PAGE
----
Key Challenges: Developing accurate forecasts of the solar wind, an inherently turbulent process requiring simulation across a widely different scales of physics—from planet-size to the sub-atomic.
Why it Matters: When strong magnetic storms occur on the Sun, tons of highly energetic particles are released into the solar wind. If these particles were free to hit the Earth, the radiation would cause life-threatening damage to our DNA, debilitate power grids, disrupt communications networks and damage electronic devices.
Accomplishments: Simulations have managed to capture "cascades" of turbulence. a phenomenon common in fluid dynamics in which turbulent energy injected at large eddies is transported to successively smaller scales until it is dissipated as heat. For the first time scientists were able to visualize a current sheet in the solar wind, watch it form and evolve throughout its lifecycle. A current sheet is a region in the plasma where magnetic energy is stored and subsequently released.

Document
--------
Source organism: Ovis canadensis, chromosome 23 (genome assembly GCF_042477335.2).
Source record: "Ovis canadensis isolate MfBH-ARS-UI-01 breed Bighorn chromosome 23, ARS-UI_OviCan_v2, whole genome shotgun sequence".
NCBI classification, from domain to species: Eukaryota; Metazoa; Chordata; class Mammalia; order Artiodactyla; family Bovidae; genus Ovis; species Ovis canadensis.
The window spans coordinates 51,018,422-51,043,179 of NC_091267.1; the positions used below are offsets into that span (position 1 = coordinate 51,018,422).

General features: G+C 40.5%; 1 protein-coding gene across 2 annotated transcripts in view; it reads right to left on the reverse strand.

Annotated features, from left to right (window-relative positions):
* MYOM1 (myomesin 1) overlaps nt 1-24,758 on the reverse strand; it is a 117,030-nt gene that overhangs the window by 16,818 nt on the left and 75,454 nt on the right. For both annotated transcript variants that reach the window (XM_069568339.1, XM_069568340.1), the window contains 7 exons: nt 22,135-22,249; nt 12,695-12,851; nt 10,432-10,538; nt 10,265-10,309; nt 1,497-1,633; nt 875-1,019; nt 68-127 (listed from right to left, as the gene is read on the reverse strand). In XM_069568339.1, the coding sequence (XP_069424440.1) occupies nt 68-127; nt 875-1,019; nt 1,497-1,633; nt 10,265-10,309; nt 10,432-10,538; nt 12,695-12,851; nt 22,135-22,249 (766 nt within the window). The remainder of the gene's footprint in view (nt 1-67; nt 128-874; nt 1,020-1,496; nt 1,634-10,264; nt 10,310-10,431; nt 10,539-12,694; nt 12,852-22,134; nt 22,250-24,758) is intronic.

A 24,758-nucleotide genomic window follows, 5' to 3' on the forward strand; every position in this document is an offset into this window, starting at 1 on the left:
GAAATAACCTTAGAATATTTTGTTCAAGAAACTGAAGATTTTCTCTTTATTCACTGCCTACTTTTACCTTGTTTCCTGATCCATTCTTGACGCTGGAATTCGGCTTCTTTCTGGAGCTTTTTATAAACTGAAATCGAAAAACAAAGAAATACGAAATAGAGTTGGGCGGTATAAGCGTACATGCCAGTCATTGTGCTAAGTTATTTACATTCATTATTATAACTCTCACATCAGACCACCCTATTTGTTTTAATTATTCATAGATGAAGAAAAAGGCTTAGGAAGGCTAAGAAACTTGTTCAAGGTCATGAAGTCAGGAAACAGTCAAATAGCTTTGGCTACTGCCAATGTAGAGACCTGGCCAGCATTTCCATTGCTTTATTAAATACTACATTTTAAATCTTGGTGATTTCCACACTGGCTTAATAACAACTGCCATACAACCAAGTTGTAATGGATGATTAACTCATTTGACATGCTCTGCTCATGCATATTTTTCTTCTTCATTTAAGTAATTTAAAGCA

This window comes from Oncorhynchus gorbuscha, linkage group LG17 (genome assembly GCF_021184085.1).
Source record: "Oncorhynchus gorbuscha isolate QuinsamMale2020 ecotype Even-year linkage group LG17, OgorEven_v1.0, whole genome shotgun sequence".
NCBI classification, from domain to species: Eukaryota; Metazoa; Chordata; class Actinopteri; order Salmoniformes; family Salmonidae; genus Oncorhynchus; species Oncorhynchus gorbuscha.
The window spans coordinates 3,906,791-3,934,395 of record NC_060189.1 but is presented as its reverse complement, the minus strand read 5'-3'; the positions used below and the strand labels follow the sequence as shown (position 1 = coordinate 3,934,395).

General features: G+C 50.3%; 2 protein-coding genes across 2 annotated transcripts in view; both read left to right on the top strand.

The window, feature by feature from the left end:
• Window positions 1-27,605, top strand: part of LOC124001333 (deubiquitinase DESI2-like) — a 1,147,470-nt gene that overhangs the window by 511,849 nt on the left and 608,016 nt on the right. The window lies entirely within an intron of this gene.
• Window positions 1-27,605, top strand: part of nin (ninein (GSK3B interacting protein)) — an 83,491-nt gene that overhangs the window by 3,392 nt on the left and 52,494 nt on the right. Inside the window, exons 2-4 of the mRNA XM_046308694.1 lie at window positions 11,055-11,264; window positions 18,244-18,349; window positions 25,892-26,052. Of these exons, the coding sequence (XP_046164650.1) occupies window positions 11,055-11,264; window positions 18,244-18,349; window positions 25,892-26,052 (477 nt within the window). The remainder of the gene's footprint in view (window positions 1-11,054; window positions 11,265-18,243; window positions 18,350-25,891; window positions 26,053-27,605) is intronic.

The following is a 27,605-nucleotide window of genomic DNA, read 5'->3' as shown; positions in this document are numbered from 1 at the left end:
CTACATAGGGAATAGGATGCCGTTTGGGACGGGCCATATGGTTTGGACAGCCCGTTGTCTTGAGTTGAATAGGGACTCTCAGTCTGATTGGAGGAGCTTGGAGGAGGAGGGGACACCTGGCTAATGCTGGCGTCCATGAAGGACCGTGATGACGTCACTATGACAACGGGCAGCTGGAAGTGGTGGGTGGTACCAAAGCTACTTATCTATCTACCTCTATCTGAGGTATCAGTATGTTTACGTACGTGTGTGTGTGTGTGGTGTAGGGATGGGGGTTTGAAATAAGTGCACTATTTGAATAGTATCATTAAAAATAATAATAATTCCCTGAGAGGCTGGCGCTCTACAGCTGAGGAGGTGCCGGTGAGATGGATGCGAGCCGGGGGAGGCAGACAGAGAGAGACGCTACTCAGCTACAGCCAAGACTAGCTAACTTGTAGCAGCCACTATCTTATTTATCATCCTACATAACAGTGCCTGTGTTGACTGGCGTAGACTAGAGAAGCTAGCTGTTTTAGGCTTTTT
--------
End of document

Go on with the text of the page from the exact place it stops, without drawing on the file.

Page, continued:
NERSC Contribution: Visualizing the results required several new computational techniques that were developed by the NERSC Analytics Group to filter out noise in the data, to allow an existing visualization tool, called LIC, to run in parallel, and to speed up the visualization, allowing researchers to study the results in real-time.
Project Title: Petascale Kinetic Simulations in Laboratory and Space Plasmas
NERSC Resources Used: Hopper, Edison
DOE Program Office: FES - Fusion Base Program
Investigators: H. Karimabadi (UC. San Diego)
More Information: http://www.nersc.gov/news-publications/news/science-news/2013/supercomputers-capture-turbulence-in-the-solar-wind/ and a recent article in Physics of Plasmas.